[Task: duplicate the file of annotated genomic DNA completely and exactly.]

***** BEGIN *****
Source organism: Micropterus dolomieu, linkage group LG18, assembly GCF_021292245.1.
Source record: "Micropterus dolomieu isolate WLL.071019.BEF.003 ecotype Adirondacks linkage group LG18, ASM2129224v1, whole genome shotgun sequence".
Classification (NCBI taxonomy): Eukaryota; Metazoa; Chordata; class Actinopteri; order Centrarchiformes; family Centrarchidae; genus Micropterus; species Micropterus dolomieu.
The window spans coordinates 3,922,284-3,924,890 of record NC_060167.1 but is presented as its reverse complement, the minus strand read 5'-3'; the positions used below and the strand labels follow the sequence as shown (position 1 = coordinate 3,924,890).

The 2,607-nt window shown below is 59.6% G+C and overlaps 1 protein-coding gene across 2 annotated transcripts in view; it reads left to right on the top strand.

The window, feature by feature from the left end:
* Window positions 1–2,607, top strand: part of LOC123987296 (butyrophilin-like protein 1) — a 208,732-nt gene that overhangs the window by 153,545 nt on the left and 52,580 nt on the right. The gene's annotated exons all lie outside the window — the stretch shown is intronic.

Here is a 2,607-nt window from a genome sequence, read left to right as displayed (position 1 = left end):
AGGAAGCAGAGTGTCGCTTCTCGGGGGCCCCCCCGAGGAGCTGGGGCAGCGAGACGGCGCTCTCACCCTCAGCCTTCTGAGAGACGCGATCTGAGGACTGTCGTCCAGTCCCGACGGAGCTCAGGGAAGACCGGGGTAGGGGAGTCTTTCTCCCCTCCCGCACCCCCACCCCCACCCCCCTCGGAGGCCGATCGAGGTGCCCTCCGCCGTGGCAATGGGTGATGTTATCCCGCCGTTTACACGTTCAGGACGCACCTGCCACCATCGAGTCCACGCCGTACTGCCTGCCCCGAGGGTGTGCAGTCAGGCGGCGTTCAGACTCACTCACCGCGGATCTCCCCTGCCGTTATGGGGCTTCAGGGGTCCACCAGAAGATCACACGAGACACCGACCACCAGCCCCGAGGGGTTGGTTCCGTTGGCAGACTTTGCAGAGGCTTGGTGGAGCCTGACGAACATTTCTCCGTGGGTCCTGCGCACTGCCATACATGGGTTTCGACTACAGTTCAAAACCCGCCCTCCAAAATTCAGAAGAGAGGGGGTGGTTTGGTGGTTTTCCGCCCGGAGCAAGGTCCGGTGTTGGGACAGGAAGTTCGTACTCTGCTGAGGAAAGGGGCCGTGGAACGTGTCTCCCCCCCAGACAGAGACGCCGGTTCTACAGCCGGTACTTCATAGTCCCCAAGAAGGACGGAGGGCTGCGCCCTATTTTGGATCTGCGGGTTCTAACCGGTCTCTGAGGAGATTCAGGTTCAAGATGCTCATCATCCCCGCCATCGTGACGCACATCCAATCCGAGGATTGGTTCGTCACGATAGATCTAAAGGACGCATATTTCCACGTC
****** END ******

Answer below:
Source organism: Micropterus dolomieu, linkage group LG18, assembly GCF_021292245.1.
Source record: "Micropterus dolomieu isolate WLL.071019.BEF.003 ecotype Adirondacks linkage group LG18, ASM2129224v1, whole genome shotgun sequence".
Classification (NCBI taxonomy): Eukaryota; Metazoa; Chordata; class Actinopteri; order Centrarchiformes; family Centrarchidae; genus Micropterus; species Micropterus dolomieu.
The window spans coordinates 3,922,284-3,924,890 of record NC_060167.1 but is presented as its reverse complement, the minus strand read 5'-3'; the positions used below and the strand labels follow the sequence as shown (position 1 = coordinate 3,924,890).

The 2,607-nt window shown below is 59.6% G+C and overlaps 1 protein-coding gene across 2 annotated transcripts in view; it reads left to right on the top strand.

The window, feature by feature from the left end:
* Window positions 1–2,607, top strand: part of LOC123987296 (butyrophilin-like protein 1) — a 208,732-nt gene that overhangs the window by 153,545 nt on the left and 52,580 nt on the right. The gene's annotated exons all lie outside the window — the stretch shown is intronic.

Here is a 2,607-nt window from a genome sequence, read left to right as displayed (position 1 = left end):
AGGAAGCAGAGTGTCGCTTCTCGGGGGCCCCCCCGAGGAGCTGGGGCAGCGAGACGGCGCTCTCACCCTCAGCCTTCTGAGAGACGCGATCTGAGGACTGTCGTCCAGTCCCGACGGAGCTCAGGGAAGACCGGGGTAGGGGAGTCTTTCTCCCCTCCCGCACCCCCACCCCCACCCCCCTCGGAGGCCGATCGAGGTGCCCTCCGCCGTGGCAATGGGTGATGTTATCCCGCCGTTTACACGTTCAGGACGCACCTGCCACCATCGAGTCCACGCCGTACTGCCTGCCCCGAGGGTGTGCAGTCAGGCGGCGTTCAGACTCACTCACCGCGGATCTCCCCTGCCGTTATGGGGCTTCAGGGGTCCACCAGAAGATCACACGAGACACCGACCACCAGCCCCGAGGGGTTGGTTCCGTTGGCAGACTTTGCAGAGGCTTGGTGGAGCCTGACGAACATTTCTCCGTGGGTCCTGCGCACTGCCATACATGGGTTTCGACTACAGTTCAAAACCCGCCCTCCAAAATTCAGAAGAGAGGGGGTGGTTTGGTGGTTTTCCGCCCGGAGCAAGGTCCGGTGTTGGGACAGGAAGTTCGTACTCTGCTGAGGAAAGGGGCCGTGGAACGTGTCTCCCCCCCAGACAGAGACGCCGGTTCTACAGCCGGTACTTCATAGTCCCCAAGAAGGACGGAGGGCTGCGCCCTATTTTGGATCTGCGGGTTCTAACCGGTCTCTGAGGAGATTCAGGTTCAAGATGCTCATCATCCCCGCCATCGTGACGCACATCCAATCCGAGGATTGGTTCGTCACGATAGATCTAAAGGACGCATATTTCCACGTC